The Union Cemetery of the Methodist Protestant churches of Manhattan and Brooklyn was founded in 1851 on 10 acres of land near the Queens county line in Bushwick, Brooklyn. The cemetery’s name was derived from the union of the Grand Street Methodist Protestant Church of Williamsburg and the Attorney Street Methodist Protestant Church of Manhattan in ownership and administration of the burial ground. The Union Cemetery in Bushwick was the second cemetery jointly held by the two congregations. The first Union Cemetery, which was used from about 1844 to 1851, was a two-acre graveyard situated a few blocks from the Grand Street church in Williamsburg; the remains from that site where relocated to the new cemetery in 1852. The Union Cemetery in Bushwick was used as a burial ground for the two small churches but family plots and single graves where also sold to the general public. By the 1860s, Union Cemetery was interring about 1,500 individuals annually.
In 1893, claiming that the cemetery was full and that the City of Brooklyn was threatening to cut streets through the property, the trustees of Trinity Methodist Protestant Church of Williamsburg (which formed from the merger of the Attorney Street and Grand Street congregations in the 1880s) announced plans to sell Union Cemetery and remove the remains from the site. A number of lot owners protested the action and obtained a temporary injunction against the sale. After four years of litigation, the state Supreme Court upheld the trustees’ right to dispose of the property and it was sold to merchant Henry Batterman, who proposed to subdivide it into building lots. Grounds at Cedar Grove Cemetery in Queens were acquired for reinterrment of the remains from Union Cemetery. Between December 1897 and January 1898, remains of an estimated 30,000 individuals were transferred to the new Union burial grounds at Cedar Grove. The transfer was reportedly undertaken with great care—a single box was used for the contents of each grave, with the intention that each be reinterred in a plot or lot of the same size from which it was removed and in corresponding order along with any associated monuments.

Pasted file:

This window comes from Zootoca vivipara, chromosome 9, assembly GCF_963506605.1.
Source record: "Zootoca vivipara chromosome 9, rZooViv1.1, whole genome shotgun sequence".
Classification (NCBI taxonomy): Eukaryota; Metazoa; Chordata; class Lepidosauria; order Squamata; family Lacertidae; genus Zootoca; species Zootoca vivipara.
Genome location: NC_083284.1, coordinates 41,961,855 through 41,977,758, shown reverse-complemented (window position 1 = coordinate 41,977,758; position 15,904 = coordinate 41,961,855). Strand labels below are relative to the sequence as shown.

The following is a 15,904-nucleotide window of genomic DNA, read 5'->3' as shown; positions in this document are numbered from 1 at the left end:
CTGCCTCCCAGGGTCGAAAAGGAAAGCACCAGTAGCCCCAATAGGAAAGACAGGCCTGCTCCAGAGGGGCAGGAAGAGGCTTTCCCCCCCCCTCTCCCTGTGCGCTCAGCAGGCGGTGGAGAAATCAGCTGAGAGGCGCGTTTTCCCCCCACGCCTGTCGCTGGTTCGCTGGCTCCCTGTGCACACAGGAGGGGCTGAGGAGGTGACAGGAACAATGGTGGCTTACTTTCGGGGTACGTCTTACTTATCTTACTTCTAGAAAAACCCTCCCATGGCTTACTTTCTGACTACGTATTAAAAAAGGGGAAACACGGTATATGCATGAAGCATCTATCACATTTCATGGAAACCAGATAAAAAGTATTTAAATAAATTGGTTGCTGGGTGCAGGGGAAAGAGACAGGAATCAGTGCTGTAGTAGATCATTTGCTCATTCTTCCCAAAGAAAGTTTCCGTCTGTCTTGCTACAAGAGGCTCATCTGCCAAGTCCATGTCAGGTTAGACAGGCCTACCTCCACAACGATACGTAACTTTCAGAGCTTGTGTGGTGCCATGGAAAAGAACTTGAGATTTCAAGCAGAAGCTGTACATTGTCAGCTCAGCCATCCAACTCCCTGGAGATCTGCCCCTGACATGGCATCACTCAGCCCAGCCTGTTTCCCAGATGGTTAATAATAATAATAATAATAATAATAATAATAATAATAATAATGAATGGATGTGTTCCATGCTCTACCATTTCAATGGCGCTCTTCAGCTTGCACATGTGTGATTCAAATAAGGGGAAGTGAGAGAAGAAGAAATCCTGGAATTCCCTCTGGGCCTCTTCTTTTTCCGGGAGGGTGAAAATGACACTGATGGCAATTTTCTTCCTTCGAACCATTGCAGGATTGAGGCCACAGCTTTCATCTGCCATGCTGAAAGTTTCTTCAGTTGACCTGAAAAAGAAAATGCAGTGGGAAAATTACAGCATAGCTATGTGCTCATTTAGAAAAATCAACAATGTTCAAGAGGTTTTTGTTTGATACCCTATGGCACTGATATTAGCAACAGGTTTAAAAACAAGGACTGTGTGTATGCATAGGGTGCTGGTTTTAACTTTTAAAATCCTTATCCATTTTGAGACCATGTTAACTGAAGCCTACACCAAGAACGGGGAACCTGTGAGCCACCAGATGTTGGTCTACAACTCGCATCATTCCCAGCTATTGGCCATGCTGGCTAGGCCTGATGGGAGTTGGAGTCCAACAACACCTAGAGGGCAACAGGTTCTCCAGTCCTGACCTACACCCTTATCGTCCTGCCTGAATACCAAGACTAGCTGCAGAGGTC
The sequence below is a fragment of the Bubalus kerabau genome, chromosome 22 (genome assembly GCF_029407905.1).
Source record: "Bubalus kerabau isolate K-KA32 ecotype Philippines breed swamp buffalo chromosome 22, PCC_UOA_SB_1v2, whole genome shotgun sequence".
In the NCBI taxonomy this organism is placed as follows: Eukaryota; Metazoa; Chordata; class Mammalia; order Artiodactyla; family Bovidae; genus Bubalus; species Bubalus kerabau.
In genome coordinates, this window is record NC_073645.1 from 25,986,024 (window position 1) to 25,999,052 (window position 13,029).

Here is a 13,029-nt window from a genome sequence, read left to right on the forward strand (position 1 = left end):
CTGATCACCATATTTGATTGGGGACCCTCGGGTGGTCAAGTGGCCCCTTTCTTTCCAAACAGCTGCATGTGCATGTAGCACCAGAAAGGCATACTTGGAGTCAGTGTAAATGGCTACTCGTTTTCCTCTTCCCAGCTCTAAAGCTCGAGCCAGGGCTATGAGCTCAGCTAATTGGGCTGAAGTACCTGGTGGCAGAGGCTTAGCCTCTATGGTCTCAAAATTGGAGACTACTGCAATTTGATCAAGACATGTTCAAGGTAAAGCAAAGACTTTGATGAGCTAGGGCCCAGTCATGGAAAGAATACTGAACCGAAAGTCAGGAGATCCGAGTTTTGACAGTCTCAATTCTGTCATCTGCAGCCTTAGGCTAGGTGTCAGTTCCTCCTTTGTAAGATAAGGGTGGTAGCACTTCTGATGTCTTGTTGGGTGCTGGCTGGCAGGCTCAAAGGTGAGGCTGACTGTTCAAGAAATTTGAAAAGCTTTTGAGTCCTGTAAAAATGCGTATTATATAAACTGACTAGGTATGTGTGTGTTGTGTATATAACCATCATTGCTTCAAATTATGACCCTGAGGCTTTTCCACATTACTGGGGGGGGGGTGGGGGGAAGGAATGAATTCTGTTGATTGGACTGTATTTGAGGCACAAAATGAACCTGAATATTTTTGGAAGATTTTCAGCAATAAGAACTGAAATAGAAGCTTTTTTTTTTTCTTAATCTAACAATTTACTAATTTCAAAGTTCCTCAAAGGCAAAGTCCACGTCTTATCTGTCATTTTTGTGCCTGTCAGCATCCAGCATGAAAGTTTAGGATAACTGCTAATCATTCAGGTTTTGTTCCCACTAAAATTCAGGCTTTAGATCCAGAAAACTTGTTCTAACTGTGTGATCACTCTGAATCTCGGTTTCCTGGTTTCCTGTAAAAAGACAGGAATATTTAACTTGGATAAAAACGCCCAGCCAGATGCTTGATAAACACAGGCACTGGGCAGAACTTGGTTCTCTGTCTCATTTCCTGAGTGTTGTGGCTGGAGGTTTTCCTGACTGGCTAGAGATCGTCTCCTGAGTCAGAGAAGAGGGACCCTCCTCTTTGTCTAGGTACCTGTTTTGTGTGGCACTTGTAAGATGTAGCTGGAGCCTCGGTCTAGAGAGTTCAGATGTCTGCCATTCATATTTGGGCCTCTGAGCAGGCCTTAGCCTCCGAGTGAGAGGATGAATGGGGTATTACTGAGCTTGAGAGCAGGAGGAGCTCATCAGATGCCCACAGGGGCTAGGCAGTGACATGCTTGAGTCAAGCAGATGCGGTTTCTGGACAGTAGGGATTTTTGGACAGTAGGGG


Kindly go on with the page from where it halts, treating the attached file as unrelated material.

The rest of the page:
At the end of the removal of the graves from Union Cemetery, the Brooklyn Daily Eagle reported that the site had “the appearance of a battlefield, where a terrible struggle has taken place.” Despite the lengthy fight to sell the property, the Union Cemetery site remained undeveloped and the ground was left with open, empty gravesites for a decade after the remains were removed. In 1907, the city purchased much of the property and subsequently erected Bushwick High School and Bushwick Playground there. The rest of the site was built over with residences.
Sources: Methodist Protestants and the Union Cemeteries of Brooklyn (1844-1894) (Biebel 2007); “The Homes of the Dead,” New York Times March 30,1866; “Old Burying Ground Sold,” New York Times May 4, 1893; “Trouble of the Cemetery,” New York Times June 6, 1893; “Old Union Cemetery Sold,” New York Times Dec 5, 1897; “Old Graves Laid Open,” Brooklyn Daily Eagle Dec 13, 1897; “Removing the Bodies,” Brooklyn Daily Eagle Dec 27, 1897; “Twenty Thousand Bodies,” Brooklyn Daily Eagle Jan 18, 1898; “Graves with Many Bodies,” Brooklyn Daily Eagle Jan 27, 1898;“Want Old Burial Ground for Park,” Brooklyn Standard Union, Nov 6, 1906; “Playground and School on Old Union Cemetery Site,” Brooklyn Standard Union, May 12, 1907; Dripps’ 1869 Map of the City of Brooklyn; Bromley’s 1907-08 Atlas of the Borough of Brooklyn; NYCityMap.